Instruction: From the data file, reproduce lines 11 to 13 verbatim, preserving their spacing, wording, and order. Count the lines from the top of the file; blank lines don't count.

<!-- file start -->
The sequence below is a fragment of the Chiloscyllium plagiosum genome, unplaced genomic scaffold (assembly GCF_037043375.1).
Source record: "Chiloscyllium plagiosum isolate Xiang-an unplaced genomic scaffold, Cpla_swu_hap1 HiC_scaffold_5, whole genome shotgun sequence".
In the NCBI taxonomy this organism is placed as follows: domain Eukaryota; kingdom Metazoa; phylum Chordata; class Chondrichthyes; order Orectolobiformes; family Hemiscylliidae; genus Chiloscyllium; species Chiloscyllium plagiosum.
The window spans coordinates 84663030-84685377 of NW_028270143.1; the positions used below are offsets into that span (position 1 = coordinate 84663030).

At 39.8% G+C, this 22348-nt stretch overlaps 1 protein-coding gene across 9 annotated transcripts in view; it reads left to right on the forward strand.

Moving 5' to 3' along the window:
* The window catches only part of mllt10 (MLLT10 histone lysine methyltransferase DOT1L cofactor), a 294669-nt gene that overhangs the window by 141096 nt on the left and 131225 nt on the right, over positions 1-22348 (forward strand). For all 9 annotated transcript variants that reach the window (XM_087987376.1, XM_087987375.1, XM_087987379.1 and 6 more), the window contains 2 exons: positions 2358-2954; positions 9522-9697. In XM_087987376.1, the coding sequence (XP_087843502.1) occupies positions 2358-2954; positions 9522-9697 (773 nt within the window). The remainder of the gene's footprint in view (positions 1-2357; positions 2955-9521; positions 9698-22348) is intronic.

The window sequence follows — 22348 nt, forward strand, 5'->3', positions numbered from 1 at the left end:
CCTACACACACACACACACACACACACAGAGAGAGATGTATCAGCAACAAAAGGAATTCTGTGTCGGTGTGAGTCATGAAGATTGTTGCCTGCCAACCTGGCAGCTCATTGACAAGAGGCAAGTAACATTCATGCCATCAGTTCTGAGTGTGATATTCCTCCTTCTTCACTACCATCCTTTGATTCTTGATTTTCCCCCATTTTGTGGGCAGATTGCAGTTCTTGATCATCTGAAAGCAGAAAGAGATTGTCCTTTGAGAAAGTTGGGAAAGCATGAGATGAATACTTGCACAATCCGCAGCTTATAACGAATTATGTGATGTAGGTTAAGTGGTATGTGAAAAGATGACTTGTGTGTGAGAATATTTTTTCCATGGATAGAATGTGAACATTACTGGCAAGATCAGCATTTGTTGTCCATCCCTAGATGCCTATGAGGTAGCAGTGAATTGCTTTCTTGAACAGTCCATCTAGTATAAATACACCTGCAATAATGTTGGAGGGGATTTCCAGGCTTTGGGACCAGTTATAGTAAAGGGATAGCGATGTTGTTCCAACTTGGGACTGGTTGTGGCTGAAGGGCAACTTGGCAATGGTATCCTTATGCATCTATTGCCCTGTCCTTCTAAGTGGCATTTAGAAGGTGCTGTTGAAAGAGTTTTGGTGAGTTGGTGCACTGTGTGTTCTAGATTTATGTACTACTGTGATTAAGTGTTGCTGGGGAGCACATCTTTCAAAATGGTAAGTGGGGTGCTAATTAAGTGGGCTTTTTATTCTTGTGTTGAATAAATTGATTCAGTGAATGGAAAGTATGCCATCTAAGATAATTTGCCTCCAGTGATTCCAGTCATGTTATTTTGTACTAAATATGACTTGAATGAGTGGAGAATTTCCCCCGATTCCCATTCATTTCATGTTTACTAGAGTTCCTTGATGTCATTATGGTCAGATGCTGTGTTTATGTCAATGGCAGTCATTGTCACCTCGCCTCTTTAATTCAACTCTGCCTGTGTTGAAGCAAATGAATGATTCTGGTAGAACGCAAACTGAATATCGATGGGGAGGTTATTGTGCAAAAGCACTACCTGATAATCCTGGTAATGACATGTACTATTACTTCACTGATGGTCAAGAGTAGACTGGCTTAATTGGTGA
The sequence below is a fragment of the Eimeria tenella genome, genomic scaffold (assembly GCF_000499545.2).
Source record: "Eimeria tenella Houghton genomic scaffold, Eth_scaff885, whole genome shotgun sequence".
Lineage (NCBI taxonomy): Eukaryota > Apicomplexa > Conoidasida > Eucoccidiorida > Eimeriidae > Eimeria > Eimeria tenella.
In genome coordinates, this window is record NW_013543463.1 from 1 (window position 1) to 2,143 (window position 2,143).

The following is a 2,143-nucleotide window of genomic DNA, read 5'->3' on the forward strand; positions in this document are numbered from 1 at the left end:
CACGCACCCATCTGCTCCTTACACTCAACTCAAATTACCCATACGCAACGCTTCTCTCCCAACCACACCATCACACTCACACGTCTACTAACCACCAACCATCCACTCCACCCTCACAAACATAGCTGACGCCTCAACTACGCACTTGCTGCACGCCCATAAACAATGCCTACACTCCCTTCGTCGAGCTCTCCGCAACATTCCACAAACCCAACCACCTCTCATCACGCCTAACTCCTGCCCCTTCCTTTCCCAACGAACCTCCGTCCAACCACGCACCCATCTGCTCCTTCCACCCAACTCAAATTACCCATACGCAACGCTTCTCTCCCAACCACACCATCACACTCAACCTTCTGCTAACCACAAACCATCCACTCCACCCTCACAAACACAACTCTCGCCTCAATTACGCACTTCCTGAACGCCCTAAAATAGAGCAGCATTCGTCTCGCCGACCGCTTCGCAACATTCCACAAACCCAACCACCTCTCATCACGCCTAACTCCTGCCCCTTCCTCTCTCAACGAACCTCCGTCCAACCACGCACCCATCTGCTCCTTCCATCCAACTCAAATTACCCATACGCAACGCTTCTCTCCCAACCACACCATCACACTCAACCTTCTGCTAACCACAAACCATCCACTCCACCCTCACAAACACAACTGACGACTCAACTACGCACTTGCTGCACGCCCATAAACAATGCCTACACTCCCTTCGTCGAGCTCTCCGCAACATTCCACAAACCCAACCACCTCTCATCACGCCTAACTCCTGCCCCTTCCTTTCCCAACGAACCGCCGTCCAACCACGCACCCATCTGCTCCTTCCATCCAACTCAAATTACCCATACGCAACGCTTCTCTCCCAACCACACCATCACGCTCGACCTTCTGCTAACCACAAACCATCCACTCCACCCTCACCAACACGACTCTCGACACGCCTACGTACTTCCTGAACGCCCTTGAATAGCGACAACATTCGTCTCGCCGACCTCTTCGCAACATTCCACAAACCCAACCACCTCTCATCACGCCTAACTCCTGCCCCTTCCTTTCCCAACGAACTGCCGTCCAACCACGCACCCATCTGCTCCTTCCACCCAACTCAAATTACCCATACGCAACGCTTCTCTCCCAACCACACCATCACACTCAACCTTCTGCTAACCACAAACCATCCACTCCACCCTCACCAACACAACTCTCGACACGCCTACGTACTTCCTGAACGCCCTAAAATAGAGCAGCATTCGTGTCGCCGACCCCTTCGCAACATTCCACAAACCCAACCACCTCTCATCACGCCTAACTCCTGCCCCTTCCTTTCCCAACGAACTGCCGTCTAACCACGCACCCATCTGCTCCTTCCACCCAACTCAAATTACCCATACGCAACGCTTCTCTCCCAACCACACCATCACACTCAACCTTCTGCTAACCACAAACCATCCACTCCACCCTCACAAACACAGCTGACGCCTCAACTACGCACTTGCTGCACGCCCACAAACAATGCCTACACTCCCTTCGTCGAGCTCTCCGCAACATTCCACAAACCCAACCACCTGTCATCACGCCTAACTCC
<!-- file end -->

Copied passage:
Source record: "Eimeria tenella Houghton genomic scaffold, Eth_scaff885, whole genome shotgun sequence".
Lineage (NCBI taxonomy): Eukaryota > Apicomplexa > Conoidasida > Eucoccidiorida > Eimeriidae > Eimeria > Eimeria tenella.
In genome coordinates, this window is record NW_013543463.1 from 1 (window position 1) to 2,143 (window position 2,143).